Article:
When Amy Schumer made her debut as a big-screen lead with 2015’s Trainwreck, she brought a strong personal perspective to the movie, as both the writer and star, drawing material from her own life to tell a funny and relatable (if a bit overlong and overstuffed with subplots) story about an aimless woman getting her life together. Since becoming a superstar, Schumer has struggled to bring that same personal touch to subsequent movies in which she’s not the main creative force. After stumbling with the strained action-comedy Snatched last year, Schumer returns to the rom-com format with I Feel Pretty, but once again she seems constrained and misguided.
Veteran rom-com screenwriters Abby Kohn and Marc Silverstein (He’s Just Not That Into You, How to Be Single, Never Been Kissed) make their directorial debut with a story straight out of a 1980s high-concept comedy: Renee Bennett (Schumer) is a frustrated single woman in a dead-end job working for the online portal of beauty company Lily LeClaire. What she really wants is to work in LeClaire’s glamorous Manhattan headquarters and to fit in with the supermodel-level employees there, but instead she toils away in a basement and fruitlessly searches for online dates along with her similarly frumpy (but only, of course, in a Hollywood way) friends (Aidy Bryant and Busy Philipps, both deserving better).
But when she suffers a head injury during a SoulCycle class, Renee wakes up believing she’s switched bodies, just like in ’80s comedies Vice Versa or Like Father Like Son or Big (which Renee watches in an earlier scene, in case the connection wasn’t clear enough). The twist is that Renee is actually the exact same person, and only she perceives herself as having changed. Kohn and Silverstein get a lot of mileage out of the joke that Renee thinks no one can recognize her in her new form, but that wears thin pretty quickly.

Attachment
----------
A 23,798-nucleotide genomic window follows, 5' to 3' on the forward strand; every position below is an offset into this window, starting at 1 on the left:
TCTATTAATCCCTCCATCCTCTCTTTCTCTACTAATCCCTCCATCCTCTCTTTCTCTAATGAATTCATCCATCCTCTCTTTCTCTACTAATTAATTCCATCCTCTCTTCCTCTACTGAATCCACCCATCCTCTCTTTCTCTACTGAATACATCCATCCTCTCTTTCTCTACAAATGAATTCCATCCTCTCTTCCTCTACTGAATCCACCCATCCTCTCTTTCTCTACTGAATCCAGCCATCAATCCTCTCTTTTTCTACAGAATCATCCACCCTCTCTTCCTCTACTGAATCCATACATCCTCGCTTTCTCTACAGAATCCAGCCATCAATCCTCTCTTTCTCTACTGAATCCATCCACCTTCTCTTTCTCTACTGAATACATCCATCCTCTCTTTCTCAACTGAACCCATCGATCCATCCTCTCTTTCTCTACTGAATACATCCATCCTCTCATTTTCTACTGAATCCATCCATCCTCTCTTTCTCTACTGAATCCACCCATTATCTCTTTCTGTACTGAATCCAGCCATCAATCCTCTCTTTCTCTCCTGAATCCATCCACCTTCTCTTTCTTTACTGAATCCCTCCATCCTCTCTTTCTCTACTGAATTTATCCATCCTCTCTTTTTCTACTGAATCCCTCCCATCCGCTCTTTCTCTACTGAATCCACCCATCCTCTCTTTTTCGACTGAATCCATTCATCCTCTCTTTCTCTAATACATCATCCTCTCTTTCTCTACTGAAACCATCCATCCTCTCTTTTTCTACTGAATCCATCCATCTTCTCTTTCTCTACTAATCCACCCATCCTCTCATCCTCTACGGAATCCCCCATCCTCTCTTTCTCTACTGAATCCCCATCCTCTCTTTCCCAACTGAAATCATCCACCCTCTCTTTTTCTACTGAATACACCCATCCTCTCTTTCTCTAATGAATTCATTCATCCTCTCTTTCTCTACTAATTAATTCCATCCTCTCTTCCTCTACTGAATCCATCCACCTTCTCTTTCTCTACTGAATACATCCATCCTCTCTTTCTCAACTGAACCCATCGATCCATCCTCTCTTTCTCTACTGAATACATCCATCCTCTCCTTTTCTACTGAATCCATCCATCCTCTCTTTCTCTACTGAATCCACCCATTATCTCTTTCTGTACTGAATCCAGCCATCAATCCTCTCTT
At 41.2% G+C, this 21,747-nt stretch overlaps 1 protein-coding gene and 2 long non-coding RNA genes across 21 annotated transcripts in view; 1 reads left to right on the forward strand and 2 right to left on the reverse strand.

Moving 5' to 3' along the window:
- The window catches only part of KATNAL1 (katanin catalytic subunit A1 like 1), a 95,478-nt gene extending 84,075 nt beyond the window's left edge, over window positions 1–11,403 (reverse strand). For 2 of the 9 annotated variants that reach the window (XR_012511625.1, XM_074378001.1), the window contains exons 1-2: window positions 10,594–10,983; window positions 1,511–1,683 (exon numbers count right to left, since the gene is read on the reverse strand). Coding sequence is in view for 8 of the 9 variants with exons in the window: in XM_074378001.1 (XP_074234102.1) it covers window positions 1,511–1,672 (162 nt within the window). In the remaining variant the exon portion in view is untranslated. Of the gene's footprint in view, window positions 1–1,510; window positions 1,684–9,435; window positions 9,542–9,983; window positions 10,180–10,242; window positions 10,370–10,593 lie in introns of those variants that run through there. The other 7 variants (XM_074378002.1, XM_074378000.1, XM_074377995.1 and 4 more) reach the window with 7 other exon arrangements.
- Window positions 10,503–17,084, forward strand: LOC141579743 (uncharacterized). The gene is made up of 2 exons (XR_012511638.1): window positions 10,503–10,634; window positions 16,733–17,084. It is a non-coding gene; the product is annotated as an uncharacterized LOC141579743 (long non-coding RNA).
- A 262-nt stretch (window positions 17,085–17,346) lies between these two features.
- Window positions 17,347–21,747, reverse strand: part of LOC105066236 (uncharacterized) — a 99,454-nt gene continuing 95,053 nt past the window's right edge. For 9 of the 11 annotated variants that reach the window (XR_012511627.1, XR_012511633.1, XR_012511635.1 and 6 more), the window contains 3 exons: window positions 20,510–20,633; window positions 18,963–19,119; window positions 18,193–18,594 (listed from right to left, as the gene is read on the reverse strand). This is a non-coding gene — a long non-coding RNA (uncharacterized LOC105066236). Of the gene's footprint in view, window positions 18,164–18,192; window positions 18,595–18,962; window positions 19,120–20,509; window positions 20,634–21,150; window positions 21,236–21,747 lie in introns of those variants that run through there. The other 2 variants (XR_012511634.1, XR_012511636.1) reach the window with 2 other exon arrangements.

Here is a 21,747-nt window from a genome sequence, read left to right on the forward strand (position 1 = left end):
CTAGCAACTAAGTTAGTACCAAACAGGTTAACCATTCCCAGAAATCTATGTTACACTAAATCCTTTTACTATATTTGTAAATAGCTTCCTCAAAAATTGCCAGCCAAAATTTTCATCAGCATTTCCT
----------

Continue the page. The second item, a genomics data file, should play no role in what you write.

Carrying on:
Although the movie’s ultimate message is meant to be empowering, as Renee learns that confidence, not superficial beauty, was what was missing from her life, the bulk of the humor comes at her expense. Isn’t it hilarious that this woman who doesn’t perfectly fit conventional beauty standards is entering a bikini contest or considering a modeling career? How could that possibly be? Even Renee’s main romance with a friendly hipster (Rory Scovel) whom she meets at the dry cleaners is played for laughs, when she assumes he’s desperate to get her number and go on a date with her.
There are occasional moments when Schumer’s appealingly brash persona shines through, and she has a nice relaxed chemistry with Scovel. Michelle Williams is also amusing in her first comedic role in 10-plus years, as Avery LeClaire, the clueless heiress who’s been tasked with running her grandmother’s company. Speaking in an airy, high-pitched baby-doll voice, Williams seems to have been imported from a much weirder, more interesting movie, although Avery turns out to be sweet and harmless, in a movie that lacks any sort of antagonist.
Renee is her own worst enemy, really, but the movie barely acknowledges that, even when she learns the requisite lesson about beauty only being on the inside. Her highest ambition is to be a receptionist, and her big movie-ending speech comes in service of launching LeClaire’s new beauty line. It’s possible to make a frothy throwback comedy like this that’s still endearing, clever and warm-hearted (check out 13 Going on 30 for a slightly more recent example of how to make this concept work), but I Feel Pretty is caught between its modern feminist intentions and its retro stereotypical plot construction, serving neither one well.